in his intimate union with Man; and that this union is by its nature and essence supernatural, without needing the assistance of miracles or verbal revelations (all of which become inevitably natural the moment they pass through a human medium) to raise us to a state of real fellowship with our Maker. It is said that Unitarianism is cold. What an absurdity! Is not the Divine Being an object of love in Himself? Need we intermediary beings to give him interest? These are the implicit blasphemies of those idolatrous, mentally idolatrous, systems which have disturbed Christianity for ages. It is the system of original sin, and that of Redemption—that monstrous series of contrivances attributed to God to save his own creation ; it is this system lurking in almost every mind, that gives Unitarianism its air of coldness. As no God has died for us, it seems we have no reason to be thankful, no ground for loving the Father of our natural being. What is natural, and what supernatural, in the great mystery of Man ? This distinction is the bane of theology. No, my dear Sir, you yourself know that our pure belief in God does not generate coldness. From my own experience I feel certain, that all such church systems diminish the true love of God in the heart. Since I became convinced that the misnamed supernaturalism is no part of Christianity, no doubt has interposed its shadow between my soul and my God. My confidence in Him has increased; I await death as his fatherly message of love, not troubling myself to form schemes of the life to which he calls me, but feeling certain that in his hands I shall be safe. I am safe, and shall be so to all eternity.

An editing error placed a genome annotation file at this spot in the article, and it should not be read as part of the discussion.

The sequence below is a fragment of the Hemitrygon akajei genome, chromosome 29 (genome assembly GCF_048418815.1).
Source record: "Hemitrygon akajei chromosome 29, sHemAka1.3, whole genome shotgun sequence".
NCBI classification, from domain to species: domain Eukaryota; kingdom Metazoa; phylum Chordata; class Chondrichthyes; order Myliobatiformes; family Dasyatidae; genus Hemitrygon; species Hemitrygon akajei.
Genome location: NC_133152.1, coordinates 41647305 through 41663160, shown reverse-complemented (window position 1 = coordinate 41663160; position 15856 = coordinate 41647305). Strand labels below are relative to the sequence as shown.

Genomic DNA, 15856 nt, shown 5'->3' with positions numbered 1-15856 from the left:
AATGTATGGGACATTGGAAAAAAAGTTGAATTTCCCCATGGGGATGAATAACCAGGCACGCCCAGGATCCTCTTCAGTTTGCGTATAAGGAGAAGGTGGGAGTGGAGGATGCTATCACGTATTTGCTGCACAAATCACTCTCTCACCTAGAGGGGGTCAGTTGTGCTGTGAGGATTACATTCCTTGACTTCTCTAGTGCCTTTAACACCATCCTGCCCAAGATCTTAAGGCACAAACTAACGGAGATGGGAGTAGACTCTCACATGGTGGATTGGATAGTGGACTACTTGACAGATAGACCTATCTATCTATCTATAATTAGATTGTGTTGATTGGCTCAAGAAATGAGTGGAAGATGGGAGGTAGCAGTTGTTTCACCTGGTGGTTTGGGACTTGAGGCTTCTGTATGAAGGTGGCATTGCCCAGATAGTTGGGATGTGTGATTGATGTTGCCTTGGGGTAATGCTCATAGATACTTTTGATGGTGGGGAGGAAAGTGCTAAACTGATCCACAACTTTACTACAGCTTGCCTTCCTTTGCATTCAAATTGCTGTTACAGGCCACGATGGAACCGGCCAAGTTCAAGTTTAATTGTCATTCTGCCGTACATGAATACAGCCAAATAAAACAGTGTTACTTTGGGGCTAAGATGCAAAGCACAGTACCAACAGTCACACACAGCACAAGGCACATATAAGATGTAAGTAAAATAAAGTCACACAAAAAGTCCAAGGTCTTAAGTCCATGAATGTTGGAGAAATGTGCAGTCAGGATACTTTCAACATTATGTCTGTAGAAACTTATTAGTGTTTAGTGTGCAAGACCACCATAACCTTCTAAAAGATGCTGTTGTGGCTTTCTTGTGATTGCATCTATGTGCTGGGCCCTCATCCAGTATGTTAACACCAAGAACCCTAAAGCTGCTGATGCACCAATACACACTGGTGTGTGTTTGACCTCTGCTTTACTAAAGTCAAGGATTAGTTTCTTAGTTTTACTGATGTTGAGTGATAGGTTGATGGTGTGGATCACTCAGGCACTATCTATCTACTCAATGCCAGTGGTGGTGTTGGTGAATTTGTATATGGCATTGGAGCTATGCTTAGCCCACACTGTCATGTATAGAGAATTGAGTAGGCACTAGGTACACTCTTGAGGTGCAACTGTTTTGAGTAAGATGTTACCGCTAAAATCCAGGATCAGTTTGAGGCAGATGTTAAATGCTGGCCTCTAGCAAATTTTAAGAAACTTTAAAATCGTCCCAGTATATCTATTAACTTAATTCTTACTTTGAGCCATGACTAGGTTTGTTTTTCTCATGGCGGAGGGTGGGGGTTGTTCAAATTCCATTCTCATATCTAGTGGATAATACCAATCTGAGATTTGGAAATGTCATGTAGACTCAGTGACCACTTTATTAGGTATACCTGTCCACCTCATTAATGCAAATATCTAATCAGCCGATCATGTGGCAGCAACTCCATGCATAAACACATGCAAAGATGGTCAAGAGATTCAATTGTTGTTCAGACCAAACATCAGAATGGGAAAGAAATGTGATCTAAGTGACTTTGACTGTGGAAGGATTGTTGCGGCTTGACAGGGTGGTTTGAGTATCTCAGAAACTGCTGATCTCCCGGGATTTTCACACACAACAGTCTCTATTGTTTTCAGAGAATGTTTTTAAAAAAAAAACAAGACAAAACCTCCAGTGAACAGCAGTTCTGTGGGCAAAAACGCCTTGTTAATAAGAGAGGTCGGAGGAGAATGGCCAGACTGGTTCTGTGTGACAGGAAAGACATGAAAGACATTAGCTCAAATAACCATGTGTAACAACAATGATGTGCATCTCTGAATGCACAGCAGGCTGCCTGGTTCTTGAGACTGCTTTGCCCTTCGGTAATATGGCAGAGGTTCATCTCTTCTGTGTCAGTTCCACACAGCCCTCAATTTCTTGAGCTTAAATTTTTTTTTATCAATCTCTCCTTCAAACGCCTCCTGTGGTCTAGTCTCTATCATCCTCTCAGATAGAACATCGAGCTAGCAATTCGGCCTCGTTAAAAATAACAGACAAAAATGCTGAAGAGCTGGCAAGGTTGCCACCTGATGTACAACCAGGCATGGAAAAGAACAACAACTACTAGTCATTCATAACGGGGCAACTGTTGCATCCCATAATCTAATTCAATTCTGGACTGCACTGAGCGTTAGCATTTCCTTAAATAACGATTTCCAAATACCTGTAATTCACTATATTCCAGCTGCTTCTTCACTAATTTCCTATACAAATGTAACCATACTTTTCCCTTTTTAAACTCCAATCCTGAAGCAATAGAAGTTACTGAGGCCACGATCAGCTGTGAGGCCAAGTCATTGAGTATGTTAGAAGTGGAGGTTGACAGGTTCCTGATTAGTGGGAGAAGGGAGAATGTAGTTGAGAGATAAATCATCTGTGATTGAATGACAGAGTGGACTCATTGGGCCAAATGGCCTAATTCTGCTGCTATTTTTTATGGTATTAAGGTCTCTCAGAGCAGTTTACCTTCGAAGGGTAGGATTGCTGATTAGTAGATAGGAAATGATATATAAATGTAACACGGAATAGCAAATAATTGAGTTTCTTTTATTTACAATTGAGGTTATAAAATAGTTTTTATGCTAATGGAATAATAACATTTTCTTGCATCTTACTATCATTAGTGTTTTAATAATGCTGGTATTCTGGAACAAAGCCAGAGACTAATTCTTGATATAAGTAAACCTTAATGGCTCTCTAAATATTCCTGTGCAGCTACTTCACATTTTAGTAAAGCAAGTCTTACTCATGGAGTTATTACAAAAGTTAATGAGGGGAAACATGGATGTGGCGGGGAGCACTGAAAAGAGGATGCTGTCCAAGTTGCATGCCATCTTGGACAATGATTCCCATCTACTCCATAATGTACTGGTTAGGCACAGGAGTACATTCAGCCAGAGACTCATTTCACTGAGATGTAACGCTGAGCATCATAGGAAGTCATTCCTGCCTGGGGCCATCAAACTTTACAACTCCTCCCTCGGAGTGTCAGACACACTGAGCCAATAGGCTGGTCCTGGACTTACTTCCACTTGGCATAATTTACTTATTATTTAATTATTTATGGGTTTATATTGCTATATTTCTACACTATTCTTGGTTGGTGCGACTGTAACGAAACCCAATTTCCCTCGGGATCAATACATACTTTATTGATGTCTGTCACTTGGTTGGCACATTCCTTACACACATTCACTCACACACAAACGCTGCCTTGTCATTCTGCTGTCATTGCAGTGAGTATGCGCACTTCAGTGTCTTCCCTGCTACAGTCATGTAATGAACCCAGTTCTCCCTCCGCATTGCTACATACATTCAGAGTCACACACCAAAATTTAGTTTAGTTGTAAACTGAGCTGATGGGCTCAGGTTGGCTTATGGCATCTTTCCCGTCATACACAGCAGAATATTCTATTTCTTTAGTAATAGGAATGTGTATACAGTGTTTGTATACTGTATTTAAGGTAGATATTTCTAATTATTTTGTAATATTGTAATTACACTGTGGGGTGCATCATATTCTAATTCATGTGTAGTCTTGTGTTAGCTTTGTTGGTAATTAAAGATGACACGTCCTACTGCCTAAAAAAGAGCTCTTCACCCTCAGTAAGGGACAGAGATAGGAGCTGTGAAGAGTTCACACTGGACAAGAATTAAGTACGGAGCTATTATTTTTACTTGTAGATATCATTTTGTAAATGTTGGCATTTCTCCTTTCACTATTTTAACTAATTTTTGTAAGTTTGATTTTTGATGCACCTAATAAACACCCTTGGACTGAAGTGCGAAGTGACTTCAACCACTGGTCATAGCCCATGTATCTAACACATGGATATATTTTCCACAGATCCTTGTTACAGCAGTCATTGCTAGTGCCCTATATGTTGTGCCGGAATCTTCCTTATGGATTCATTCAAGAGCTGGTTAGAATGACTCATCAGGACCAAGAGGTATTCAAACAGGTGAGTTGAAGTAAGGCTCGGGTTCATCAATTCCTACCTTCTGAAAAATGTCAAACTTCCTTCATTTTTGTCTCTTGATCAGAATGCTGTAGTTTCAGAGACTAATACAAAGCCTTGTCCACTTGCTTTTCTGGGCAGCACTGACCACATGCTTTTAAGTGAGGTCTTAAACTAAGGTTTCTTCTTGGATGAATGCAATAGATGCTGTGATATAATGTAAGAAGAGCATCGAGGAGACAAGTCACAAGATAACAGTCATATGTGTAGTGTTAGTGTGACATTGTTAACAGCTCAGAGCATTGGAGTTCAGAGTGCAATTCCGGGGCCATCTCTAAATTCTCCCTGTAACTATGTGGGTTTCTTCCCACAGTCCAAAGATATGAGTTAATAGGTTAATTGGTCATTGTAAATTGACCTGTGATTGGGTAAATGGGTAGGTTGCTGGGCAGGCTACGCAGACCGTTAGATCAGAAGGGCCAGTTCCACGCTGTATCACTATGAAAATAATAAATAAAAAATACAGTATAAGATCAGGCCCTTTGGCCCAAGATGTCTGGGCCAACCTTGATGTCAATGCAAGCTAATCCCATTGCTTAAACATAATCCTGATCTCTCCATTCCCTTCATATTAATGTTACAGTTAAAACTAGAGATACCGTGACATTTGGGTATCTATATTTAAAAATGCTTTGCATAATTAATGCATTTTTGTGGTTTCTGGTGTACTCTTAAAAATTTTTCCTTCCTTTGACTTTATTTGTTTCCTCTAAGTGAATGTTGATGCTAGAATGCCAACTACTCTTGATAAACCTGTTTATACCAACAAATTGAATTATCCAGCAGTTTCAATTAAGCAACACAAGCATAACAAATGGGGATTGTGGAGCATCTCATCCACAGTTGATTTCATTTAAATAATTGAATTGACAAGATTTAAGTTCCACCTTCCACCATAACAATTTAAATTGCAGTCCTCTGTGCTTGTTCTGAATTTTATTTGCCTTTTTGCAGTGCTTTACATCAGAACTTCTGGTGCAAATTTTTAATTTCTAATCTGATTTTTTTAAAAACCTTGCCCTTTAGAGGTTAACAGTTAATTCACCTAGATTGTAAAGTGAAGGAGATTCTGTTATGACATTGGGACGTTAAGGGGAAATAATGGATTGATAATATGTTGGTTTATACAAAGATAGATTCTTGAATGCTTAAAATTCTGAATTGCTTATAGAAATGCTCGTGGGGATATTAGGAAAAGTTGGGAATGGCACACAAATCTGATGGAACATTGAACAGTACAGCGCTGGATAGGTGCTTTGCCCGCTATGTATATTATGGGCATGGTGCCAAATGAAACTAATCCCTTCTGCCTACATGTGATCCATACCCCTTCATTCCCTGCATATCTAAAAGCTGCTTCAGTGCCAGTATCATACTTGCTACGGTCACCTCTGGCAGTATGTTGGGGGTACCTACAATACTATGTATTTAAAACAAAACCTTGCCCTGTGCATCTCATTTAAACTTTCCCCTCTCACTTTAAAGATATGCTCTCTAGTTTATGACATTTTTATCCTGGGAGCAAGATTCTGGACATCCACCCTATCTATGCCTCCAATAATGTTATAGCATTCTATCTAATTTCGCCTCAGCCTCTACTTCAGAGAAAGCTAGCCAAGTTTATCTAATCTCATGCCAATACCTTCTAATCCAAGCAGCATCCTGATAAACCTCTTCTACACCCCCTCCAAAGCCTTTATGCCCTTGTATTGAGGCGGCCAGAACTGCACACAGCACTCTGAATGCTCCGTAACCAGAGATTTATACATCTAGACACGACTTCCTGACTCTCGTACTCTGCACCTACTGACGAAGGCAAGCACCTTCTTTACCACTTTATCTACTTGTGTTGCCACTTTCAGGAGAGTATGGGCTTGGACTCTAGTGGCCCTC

I may be presumptuous in hoping great things from the religious system at which I have arrived, but I speak in simplicity of heart, and in the utmost conviction of my understanding. True Christianity, the spirit of Christianity, did exist, in spite of Church absurdities, in many individuals, during the past ages of our era, because the human mind was either in total darkness, or in a mere twilight of reason ; at present, and for the future, such a combination of scholasticism with true religion is, and will be, impossible. Let us tear up the last roots of Churchism; and true, devout, living Unitarianism will flourish.'

I have been writing under an impulse, and I feel already exhausted. I conclude with hearty thanks for your friendship. It is a real, moral honour to me. Your ever attached friend and brother,


20th October, 1839. " A Letter from Mrs. Whately, with notice of their annual bounty. God reward them.

October 21st. Having, within the last few days, felt an irresistible impulse to write in Spanish (it was occasioned by the very unexpected visit of my cousin Luke Beck, who strongly reminded me of my youth), I wrote yesterday morning two Spanish Seguidillas in connection with the character of a Spanish girl I want to draw up in a Spanish Tale. With a voice like Malibran, she has a noble spirit, and will not condescend to sing amorous ditties.

23rd. A better night. Finished Nicholas Nickleby, and resolved to read no more Novels: they make me unhappy.